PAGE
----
Here is where taxes become more art than science. The rules are not always crystal clear. Facts and circumstances prevail.
My road trip is an example that is well into the deductible territory. I met several current clients; toured thier business; helped these clients with difficult business issues while there and later back at the home office. My wife was part of the process. When it comes to taxes, I’m the guy in my office; when it comes to organization and getting things done, my wife/employee is a bigger asset to the firm than I am.
More examples will clarify:
• Let’s use the bookstore owner in Texas. If he travels to see other bookstores he might have a deductible travel expense. Signing copies of his book, encouraging the bookstore to carry his titles and more move a personal vacation into the business travel column quickly. However, the number of days dedicated to business will limit meal and lodging expense.
• I have a physician client that has family in another state. He owns his own practice. He built a relationship with a doctor on a research project in the area where his family lives. Travel costs are all deductible, as well as, all expenses connected to work days with his research partner. Weekends are still qualified as business trip time so he can spend time with family.
• Don’t forget investment property owners. They also can enjoy a business trip. Note: Buying a rental property in all your favorite holiday destinations is not enough to qualify as a business trip. Just visiting your property is not a business trip. Conducting repairs and maintenance, screening tenants, filling vacancies, working with your property manager and searching for new properties are. Remember, if you own an income property and spend a month at the property remodeling, you can take the meal expense for the entire time and any hotel costs, if you don’t stay at the property.
• You do NOT have to be away from home for a full 24 hours to meet the overnight rule and get the ability to claim lodging and meal expenses (Revenue Ruling 75-170). Leaving late afternoon to visit a client, staying in a hotel overnight, and returning home in the morning still counts as business travel, assuming it is reasonable not to drive home that evening. Meals and lodging are qualified expenses.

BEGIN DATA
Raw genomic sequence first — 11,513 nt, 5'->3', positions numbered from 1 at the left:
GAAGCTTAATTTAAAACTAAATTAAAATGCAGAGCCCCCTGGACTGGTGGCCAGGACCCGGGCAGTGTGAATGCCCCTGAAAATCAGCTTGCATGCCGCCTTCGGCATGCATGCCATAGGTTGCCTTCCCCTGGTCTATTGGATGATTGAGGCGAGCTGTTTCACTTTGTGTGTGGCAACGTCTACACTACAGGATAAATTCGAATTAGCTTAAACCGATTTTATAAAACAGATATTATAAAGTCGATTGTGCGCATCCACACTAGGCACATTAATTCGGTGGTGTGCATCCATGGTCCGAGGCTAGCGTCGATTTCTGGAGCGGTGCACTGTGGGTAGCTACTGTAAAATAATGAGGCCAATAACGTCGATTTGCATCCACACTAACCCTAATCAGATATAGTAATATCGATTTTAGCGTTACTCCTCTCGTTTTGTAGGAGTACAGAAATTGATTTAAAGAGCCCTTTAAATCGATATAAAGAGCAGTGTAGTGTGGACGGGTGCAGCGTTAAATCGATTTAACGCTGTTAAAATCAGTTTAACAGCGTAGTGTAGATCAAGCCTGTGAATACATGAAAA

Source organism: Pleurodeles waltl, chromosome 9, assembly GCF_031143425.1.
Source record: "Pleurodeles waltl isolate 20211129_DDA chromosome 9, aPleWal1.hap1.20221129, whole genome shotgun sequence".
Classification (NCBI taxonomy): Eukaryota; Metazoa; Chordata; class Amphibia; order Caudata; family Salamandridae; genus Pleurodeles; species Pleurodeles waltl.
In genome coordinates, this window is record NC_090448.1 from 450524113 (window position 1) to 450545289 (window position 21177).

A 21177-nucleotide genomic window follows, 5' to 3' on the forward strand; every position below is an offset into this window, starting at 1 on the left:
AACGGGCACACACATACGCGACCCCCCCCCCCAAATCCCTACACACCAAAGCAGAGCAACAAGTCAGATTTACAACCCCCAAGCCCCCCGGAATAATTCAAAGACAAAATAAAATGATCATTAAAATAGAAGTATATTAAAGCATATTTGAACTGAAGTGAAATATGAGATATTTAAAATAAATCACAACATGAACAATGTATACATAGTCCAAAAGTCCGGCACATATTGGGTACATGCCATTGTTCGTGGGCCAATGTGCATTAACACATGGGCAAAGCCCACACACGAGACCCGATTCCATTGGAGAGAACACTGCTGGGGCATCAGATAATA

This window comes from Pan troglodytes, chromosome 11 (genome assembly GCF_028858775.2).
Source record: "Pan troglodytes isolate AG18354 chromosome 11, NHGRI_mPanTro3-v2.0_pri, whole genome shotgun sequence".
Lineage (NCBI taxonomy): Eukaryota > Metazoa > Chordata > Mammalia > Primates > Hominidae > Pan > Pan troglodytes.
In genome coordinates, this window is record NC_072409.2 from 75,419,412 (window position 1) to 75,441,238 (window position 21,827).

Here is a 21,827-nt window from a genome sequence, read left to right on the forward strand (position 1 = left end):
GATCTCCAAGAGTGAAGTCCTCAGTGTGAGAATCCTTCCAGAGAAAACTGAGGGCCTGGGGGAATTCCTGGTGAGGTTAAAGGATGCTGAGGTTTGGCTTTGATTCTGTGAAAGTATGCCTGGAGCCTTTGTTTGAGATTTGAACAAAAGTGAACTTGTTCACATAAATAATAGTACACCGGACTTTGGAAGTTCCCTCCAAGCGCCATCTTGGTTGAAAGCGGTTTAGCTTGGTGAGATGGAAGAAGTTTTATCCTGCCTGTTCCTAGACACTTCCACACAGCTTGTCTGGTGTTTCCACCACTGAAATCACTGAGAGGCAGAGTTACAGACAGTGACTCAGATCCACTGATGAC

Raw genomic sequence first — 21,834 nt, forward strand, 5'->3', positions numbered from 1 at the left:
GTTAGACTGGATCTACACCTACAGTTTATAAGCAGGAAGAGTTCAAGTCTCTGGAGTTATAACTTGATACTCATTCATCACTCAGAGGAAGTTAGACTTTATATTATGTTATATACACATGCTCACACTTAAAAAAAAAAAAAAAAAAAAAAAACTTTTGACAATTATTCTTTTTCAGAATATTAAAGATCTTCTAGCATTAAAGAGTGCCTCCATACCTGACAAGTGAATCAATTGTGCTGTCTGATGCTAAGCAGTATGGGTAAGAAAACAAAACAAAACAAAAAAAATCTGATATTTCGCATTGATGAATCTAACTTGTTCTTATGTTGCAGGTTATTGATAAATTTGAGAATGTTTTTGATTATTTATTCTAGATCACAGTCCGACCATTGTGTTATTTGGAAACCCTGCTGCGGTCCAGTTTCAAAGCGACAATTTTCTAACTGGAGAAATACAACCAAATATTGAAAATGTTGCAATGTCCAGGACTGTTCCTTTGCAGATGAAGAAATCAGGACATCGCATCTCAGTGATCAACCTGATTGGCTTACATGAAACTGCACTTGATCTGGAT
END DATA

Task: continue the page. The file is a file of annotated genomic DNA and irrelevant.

• You don’t even have to be away from your tax home for travel expenses to qualify. I use this strategy for conferences. As I get older, driving an extra hour or two after a long day of classroom study is not safe. Driving back to the conference the next day isn’t any better, in the case of multi-day conferences. I miss any opportunity to work with peers if I head home as soon as class lets out. Now I get a hotel room and save on the driving time and take the social opportunities for business growth, plus a deduction. Here are the rules you need to follow:
• The lodging expense allows you to participate fully in the meeting, training, conference or other business fuction.
• The lodging is for 5 days or less and occurs no more than once per quarter.
• If you are the employee, your employer must require you to stay at the activity or function overnight.
• The lodging cannot be lavish and there is no significant element of personal pleasure, recreation or benefit. In other words, lodging at a waterpark might be a stretch unless the conference is at the waterpark.
It is relatively easy to build a business trip with all the accompanying deductions. Attending conferences is the perfect way to learn and have fun. The IRS actually has training classes for tax professionals in cities like Las Vegas and Orlando for a reason. Even they know the trick of getting a tax break and a vacation at the same time.
You can extend a business trip an extra day to take advantage of a reduced airfare. The additional lodging and meal expenses are deductible because they are for a valid business purpose: to reduce travel costs. (Letter Ruling 9237014)
Lodging costs when I am at a 2-day conference an hour drive away falls in the same category. The mileage rate is reduced by as much or more than the lodging cost. So I take the low cost route and get adequate rest.